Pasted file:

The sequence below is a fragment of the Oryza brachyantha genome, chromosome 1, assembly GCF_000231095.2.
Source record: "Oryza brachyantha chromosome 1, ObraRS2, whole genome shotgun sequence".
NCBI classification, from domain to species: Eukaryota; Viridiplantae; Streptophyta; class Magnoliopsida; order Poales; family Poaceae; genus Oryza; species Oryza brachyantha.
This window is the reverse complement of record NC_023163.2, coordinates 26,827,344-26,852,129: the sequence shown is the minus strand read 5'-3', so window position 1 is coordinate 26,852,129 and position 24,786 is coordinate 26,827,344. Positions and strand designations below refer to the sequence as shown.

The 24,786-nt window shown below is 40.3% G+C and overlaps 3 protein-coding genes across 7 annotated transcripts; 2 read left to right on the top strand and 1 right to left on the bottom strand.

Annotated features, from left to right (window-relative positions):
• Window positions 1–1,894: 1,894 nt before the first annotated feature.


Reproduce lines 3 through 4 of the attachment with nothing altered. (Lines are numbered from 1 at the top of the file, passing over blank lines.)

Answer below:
NCBI classification, from domain to species: Eukaryota; Viridiplantae; Streptophyta; class Magnoliopsida; order Poales; family Poaceae; genus Oryza; species Oryza brachyantha.
This window is the reverse complement of record NC_023163.2, coordinates 26,827,344-26,852,129: the sequence shown is the minus strand read 5'-3', so window position 1 is coordinate 26,852,129 and position 24,786 is coordinate 26,827,344. Positions and strand designations below refer to the sequence as shown.